Remarks by SANAC Chair Deputy President Mabuza at the SANAC IMC
The CEO of SANAC, Dr Thembisile Xulu,Let me take this opportunity to welcome you colleagues as well as the CEO of the SANAC Trust to this meeting of the Inter-Ministerial Committee of the South African National AIDS Council.Allow me to precede my remarks by formally introducing Dr Joe Phaahla, our Minister of Health, and welcome him to his first SANAC IMC as a Minister. We all wish you well in the execution of your leadership responsibilities.COVID-19 Context, and HIV and AIDS
We meet in the context of our ongoing response to the devastating impact of the COVID-19 pandemic that has brought about unprecedented disruptions in our lives and the entire global economic system. We are pleased that, as a country, we have made significant progress in containing the spread of COVID-19 infections while ensuring that we focus on saving lives and gradually opening up the economy to sustain jobs and livelihoods.
The battle is not over. We are not out of the woods yet. We dare not let our guard down as the fourth wave of the pandemic potentially looms large on the horizon. We need to ensure that our systems and health infrastructure are ready for the resurgence of infections that may reverse the gains we have achieved.
Our vaccination programme continues to offer hope that with more people vaccinated, we will save more lives and get the economy back on track.
Alongside COVID-19 challenges, we should not lose momentum in our fight against HIV and AIDS and ensure that all our HIV and Aids programmes are embedded in our overall response to the COVID-19 pandemic.
COVID-19 will remain with us for the foreseeable future, and therefore it’s critical to integrate our delivery systems and platforms in such a way that the fight against HIV and AIDS continues to receive our attention within the broader context of our COVID-19 response. We need to continue directing our resources to the fight against HIV and AIDS.
Accelerating the Implementation of NSP targets
When we met a few months ago, we announced that the current National Strategic Plan, which was to come to an end in March 2022, has been extended to the end of March 2023, to allow for the acceleration of programme implementation towards the achievement of set targets.
We have agreed that we should ensure that the disruption of routine service delivery at all levels is avoided. Where challenges have been identified, catch-up plans must be developed and implemented to ensure that we do not derail from the focus of the National Strategic Plan targets.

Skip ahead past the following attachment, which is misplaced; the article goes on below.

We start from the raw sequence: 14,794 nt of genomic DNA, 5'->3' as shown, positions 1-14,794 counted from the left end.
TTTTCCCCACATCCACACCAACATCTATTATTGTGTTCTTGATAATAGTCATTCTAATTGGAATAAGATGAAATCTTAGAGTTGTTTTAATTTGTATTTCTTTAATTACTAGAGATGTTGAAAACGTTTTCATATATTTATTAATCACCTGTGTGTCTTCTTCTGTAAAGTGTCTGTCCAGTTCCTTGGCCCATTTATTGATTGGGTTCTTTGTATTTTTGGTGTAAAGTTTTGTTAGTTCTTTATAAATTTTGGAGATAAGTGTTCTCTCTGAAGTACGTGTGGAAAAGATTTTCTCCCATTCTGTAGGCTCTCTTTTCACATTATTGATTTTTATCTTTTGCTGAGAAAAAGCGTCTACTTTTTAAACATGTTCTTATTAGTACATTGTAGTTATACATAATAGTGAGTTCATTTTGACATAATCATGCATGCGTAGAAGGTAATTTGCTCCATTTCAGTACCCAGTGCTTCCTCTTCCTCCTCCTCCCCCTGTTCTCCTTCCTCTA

An integrated response to HIV and AIDS, TB and COVID-19 should be designed and targeted at vulnerable communities and populations that are exposed to the devastating social, and economic impacts of these pandemics.
That is why, as government, we treat TB as a priority and we are putting effort to finding missing TB patients, to ensure diagnosis and treatment, including finding and re-initiating treatment for those that are lost to follow-up so that we strengthen adherence to TB treatment and improve our TB Cure rates.
More importantly, we need to ensure that we address socio-economic conditions and inequalities that breed negative impacts on vulnerable populations who continue to be disproportionately affected by HIV and AIDS, especially adolescent girls and young women between the ages of 15 and 24
Last week, Statistics South Africa released a report that shows that more than 34 000 teenage girls gave birth in 2020 and 688 of them were younger than 10 years of age. These are shocking statistics. We view this as crimes that have been perpetrated against these young vulnerable children.
SANAC, and all its sectors, should be at the forefront of raising awareness of this scourge and pronounce itself strongly in ensuring that those committing these sexual crimes face the law.
Our programmes must focus on raising awareness, and forging collaborative efforts across society to ensure that we address poverty, gender-based violence, patriarchy, and all other behavioural and social determinants of HIV and AIDS.